In the early 1980's New Zealand's economy experienced problems similar to those facing Greece, and responded by removing all agricultural subsidies. They went from being one of the most subsidized agricultural economies to zero subsidies. The farmers didn't riot or go belly-up like many predicted. Instead they became better. New Zealand is now the world's lowest cost producer of dairy products, despite having high minimum wage levels and no easy access to cheap labor. They can produce milk so cheap that we put trade barriers up to it's importation into the U.S.
Why are we so afraid of cutting subsidies in the U.S.? Is it because we don't think farmers are smart enough or creative enough to exist without them? Or is it because politicians need to get elected?

Davis, M.E., J.J. Rutledge, L.V. Cundiff, and E.R. Hauser. 1983a. Life cycle efficiency of beef production: I. Cow efficiency ratios for progeny weaned. J. Anim. Sci. 57:832-851.
Davis, M.E., J.J. Rutledge, L.V. Cundiff, and E.R. Hauser. 1983b. Life cycle efficiency of beef production: II. Relationship of cow efficiency ratios to traits of the dam and progeny weaned. J. Anim. Sci. 57:852-866.

Kary (not verified)
on Jan 10, 2014

Troy, I'm gonna keep this short. If you had a clue as to the difference between raising cattle, which is what we do, and the meat complex you might not look so foolish in your writings. When you put on Twitter that you long for the stability of your previous jobs, I would contend you'd have that if youd stop serving the masters of the meat complex. You could also help cattlemen all over the country if you'd never touch your keyboard again to write this kind of propaganda.

avatar (not verified)
on Jan 10, 2014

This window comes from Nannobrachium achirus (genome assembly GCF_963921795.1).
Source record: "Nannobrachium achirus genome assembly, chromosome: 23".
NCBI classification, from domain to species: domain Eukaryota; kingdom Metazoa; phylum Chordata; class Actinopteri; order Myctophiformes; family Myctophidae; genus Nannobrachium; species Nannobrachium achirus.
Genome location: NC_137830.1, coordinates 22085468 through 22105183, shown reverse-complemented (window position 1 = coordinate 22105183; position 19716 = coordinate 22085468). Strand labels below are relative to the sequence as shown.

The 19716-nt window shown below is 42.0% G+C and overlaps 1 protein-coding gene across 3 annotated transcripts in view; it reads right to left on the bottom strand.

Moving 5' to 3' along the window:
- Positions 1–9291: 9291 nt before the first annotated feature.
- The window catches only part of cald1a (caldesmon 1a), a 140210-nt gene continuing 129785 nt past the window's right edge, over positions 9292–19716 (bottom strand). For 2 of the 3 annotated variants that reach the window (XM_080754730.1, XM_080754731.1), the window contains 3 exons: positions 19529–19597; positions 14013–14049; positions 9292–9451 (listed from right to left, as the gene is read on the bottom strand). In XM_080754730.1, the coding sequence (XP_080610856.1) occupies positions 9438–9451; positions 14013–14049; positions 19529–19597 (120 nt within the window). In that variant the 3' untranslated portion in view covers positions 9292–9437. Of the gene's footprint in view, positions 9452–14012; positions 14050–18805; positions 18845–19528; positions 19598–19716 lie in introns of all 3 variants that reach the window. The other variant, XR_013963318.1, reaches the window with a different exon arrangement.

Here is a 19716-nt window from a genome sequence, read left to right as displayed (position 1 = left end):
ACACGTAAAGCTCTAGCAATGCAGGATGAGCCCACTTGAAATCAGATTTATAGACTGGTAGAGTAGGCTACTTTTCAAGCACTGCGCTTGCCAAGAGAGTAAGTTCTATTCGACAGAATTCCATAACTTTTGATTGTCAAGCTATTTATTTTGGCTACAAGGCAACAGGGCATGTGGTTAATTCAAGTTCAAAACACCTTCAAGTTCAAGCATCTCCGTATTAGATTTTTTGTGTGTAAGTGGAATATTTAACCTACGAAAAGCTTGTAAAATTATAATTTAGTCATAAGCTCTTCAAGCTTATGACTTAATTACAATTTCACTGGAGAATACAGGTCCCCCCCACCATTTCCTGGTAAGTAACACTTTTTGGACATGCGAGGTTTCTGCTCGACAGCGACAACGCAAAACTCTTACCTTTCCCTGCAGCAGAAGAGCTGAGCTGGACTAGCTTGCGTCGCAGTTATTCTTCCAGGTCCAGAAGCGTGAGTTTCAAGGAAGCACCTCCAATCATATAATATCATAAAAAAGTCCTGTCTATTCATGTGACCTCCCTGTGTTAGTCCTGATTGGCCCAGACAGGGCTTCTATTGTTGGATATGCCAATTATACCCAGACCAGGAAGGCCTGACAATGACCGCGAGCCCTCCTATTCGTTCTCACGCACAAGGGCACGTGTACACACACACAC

I see nothing in the article addressing the penalties of excessive milk production for the nutrient resource, which are greater than for being too big. The problem is cows excessive in both traits.

I agree with some of the comments that the tail tries to wag the dog too often. We especially don't need feedyard managers trying to dictate how those with cows should operate their business.

Keith Evans (not verified)
on Jan 11, 2014

There is a danger is looking to the pork and poultry industries for guides to our future. Both industries are controlled by big business. They control both the market and product standards. To this end they have made pork, for example, into a single product. Most of the pigs slaughtered are virtually identical, and they produce a bland white meat that accepts almost any flavor the cook wants to add.

Some people, I assume, would like to duplicate this in beef production. But beef today is many products from USDA Prime, dry-aged loins down to cow hamburger.

What the public needs to know is that beef is a high nutrient-dense, healthy food, regardless of what which kind of beef one eats. There is even proof that well marbled beef is a very-heart healthy food.

Consumers need to know the truth, and it is up to the beef industry to convince them. I would like some front page headlines, and lead stories on TV news and healthy living shows, that reads something like this,"Dr. Oz Admits Misleading Public, Beef Is Found to Be Important Health Food"

In the meantime we can quit worrying about the ideal size of a cow. Economics takes care of that.

Keith Evans

W.E. (not verified)
on Jan 13, 2014